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Refugee Organizations Face Uphill Climb In Returning To Pre-Trump Levels

Cole Varga Exodus Refugee executive director

Exodus Refugee Resettlement executive director Cole Varga describes some of the topics covered in Exodus' "Language, Cultural Orientation and Readiness for Employment" program. (Alex Paul, WTIU/WFIU News)

President Joe Biden recently raised the cap on the number of refugees the U.S. accepts to 62,500, a reversal of Trump-era policy of lowering the level for years.

It’s welcome news for organizations, such as Exodus Refugee Immigration, which bring those people in. But it’ll take some time before the programs are ready.

“All the things that have been slowed down over the past four years need to get started back up again,” said Cole Varga, Exodus’ executive director. “So it takes some work to do that, to rebuild some of those partnerships.”

Exodus is Indiana’s largest refugee resettlement program, acting as a pipeline that gives thousands of people across the globe a shot at freedom in the U.S. But under former President Donald Trump, that pipeline was reduced to a trickle.

In 2016, the last year before Trump took office, the U.S. admitted about 85,000 refugees, its most since 1999. Last year, Trump set the cap at a record low of 15,000, and actual numbers didn’t come close.

At Exodus, resettlements plummeted from an annual average of about 900 to 175 last year.

“During the Trump administration, we resettled about as many people as perhaps one year during the Obama administration,” Varga said.

Mark Greenberg headed the federal Administration for Children and Families, which includes the Office of Refugee Resettlement. He said the changes Trump made were unprecedented.

“President Trump greatly reduced the number of refugees who were admitted into the United States, and did this in a number of ways,” said Greenberg, now a senior fellow for the Migration Policy Institute. “Part was restrictions on who could come into the country [from where] and the vetting for who could come in. And part involved reducing what's called the ‘refugee ceiling.’”

With a federal limit on the number of incoming refugees, a third of resettlement agencies across the country closed. Many, including Exodus, have budgets tied to the number of people they help.

Varga said there was a point he was concerned Exodus might have to shut down, too. The organization was able to make it work, but not without cutting 15 staff positions.

“The institutional knowledge, the expertise, the language capacity that you lose when you have to drop a third of your staff overnight, it's hard to recover from,” he said.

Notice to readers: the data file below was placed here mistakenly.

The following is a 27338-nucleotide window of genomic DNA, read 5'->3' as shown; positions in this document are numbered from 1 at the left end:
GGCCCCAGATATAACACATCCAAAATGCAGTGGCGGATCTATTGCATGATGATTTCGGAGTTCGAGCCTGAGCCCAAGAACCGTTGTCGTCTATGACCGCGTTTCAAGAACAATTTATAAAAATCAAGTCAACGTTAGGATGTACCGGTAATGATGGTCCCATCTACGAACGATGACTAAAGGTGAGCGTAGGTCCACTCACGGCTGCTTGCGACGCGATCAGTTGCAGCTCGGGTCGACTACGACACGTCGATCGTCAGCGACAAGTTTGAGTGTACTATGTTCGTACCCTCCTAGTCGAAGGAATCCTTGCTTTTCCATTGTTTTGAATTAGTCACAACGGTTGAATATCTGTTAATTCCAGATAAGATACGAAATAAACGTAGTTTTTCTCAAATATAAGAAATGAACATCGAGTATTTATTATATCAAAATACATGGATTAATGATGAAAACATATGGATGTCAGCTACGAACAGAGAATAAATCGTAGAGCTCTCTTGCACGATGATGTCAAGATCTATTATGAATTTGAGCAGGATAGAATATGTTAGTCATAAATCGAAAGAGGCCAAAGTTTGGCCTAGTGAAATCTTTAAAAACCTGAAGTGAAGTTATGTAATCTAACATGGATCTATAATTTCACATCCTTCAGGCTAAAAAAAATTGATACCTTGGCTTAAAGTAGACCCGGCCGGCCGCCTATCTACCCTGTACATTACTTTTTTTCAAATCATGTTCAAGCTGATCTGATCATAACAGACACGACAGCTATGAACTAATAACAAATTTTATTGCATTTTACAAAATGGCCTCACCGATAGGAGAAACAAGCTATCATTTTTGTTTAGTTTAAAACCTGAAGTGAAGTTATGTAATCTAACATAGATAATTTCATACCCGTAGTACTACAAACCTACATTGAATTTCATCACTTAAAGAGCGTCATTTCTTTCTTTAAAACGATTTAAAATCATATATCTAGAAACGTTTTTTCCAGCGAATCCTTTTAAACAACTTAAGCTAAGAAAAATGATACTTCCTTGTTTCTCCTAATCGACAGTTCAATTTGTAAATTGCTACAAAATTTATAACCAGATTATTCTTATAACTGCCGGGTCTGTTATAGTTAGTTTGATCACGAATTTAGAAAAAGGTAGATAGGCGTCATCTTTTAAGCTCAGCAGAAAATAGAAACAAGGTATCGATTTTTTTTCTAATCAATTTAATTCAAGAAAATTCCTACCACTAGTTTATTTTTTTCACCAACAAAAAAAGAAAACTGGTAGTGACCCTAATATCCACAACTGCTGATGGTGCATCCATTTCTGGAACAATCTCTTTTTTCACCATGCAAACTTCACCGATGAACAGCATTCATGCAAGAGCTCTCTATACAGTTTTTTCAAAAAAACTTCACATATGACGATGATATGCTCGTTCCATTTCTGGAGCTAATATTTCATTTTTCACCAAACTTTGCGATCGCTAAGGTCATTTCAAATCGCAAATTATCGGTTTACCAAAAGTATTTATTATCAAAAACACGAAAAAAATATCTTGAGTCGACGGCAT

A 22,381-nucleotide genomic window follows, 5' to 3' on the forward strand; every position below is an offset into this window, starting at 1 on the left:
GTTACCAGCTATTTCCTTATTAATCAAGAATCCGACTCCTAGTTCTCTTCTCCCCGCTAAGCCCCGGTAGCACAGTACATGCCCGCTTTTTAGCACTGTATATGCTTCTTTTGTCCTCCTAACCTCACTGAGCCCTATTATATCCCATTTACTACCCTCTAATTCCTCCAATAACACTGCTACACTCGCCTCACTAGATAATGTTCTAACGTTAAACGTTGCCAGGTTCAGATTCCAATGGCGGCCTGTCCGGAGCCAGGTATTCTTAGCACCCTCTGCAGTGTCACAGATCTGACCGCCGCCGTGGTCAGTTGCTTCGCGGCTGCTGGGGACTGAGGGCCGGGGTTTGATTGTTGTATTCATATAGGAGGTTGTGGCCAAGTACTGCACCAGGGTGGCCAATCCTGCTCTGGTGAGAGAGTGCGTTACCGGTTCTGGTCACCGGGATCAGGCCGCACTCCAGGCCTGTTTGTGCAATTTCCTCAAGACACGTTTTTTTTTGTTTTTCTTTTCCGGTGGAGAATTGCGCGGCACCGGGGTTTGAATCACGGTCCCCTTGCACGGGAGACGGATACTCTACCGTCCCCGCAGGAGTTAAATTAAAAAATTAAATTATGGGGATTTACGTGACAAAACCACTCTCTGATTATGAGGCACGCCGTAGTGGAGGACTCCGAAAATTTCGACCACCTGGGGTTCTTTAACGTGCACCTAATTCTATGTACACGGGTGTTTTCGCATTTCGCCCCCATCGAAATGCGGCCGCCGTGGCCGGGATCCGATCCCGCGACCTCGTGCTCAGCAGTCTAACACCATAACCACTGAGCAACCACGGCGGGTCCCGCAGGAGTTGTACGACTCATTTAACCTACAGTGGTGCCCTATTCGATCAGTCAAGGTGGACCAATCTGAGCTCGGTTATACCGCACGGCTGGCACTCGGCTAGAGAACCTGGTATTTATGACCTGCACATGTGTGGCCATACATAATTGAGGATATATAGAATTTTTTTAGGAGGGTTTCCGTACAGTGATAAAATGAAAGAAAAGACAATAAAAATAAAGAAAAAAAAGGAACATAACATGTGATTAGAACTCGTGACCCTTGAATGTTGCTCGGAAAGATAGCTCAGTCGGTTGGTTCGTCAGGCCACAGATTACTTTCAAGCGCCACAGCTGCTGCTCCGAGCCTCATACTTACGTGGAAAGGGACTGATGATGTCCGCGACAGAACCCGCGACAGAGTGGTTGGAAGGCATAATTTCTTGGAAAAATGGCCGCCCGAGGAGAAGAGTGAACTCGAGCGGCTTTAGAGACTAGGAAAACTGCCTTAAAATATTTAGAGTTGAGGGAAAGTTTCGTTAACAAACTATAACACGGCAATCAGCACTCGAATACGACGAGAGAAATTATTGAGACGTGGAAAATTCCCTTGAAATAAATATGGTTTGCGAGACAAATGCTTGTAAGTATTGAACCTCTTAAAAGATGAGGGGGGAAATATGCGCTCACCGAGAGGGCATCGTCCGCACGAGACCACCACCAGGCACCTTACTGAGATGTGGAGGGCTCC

Twenty-six refugees have been resettled in the state since October. Two of them are Jean Nsengiyunva’s wife, Nicole Nina, and daughter, Tracy.

Nsengiyunva fled tribal conflict in the Democratic Republic of the Congo before arriving in the U.S. in 2016, right before the cuts. He and Nicole Nina, who was pregnant, had to make a decision – they could split up or reapply together and hope their family would eventually be chosen years later.

“My heart was always beating,” Nsengiyunva said. “Like, I never saw her (Tracy). I just saw her like three weeks ago now. She didn't know she had a daddy. She just know that ‘My dad is in the phone.’ And then me not seeing my wife for four years. It was – I mean, it's crazy.”

Because of the lengthy approval process and curtailed limits, his wife and daughter didn’t get to the country until last month. After years of waiting, the family’s making up for lost time.

"I think Biden doing this, it’s very good. A lot of refugees will survive,” said Nsengiyunva.

Biden wants to bring in 62,500 refugees by the end of the fiscal year. His order added more slots for refugees from Africa, the Middle East and Central America and ended Trump’s restrictions on resettlements from Somalia, Syria and Yemen. 

But given the shrinkage of the refugee program’s infrastructure, hitting that number is likely impossible.

“I think the resettlement agencies will emphasize that they welcome the challenge, but there is a lot of rebuilding that needs to be done,” Greenberg said.

At Exodus, that starts with accumulating funds, and rehiring and training positions that were previously cut – English teachers, case managers, recruiting volunteers.

The larger refugee network also must be rebuilt. Varga is reaching back out to apartment complexes and employers, but says work must be done on the federal end, too, to reach the levels of previous eras.

“I'd say due to the damage to the infrastructure of this program, both overseas and the networks here, it’s probably more like 21,000 this year, because we're already so far along in the year.”

He expects operations to return to normal by mid-year 2022.

They’ll have no shortage of people who need help – some 35,000 refugees have been cleared to settle in the U.S., and 100,000 remain in the pipeline.

The Associated Press contributed to this report.

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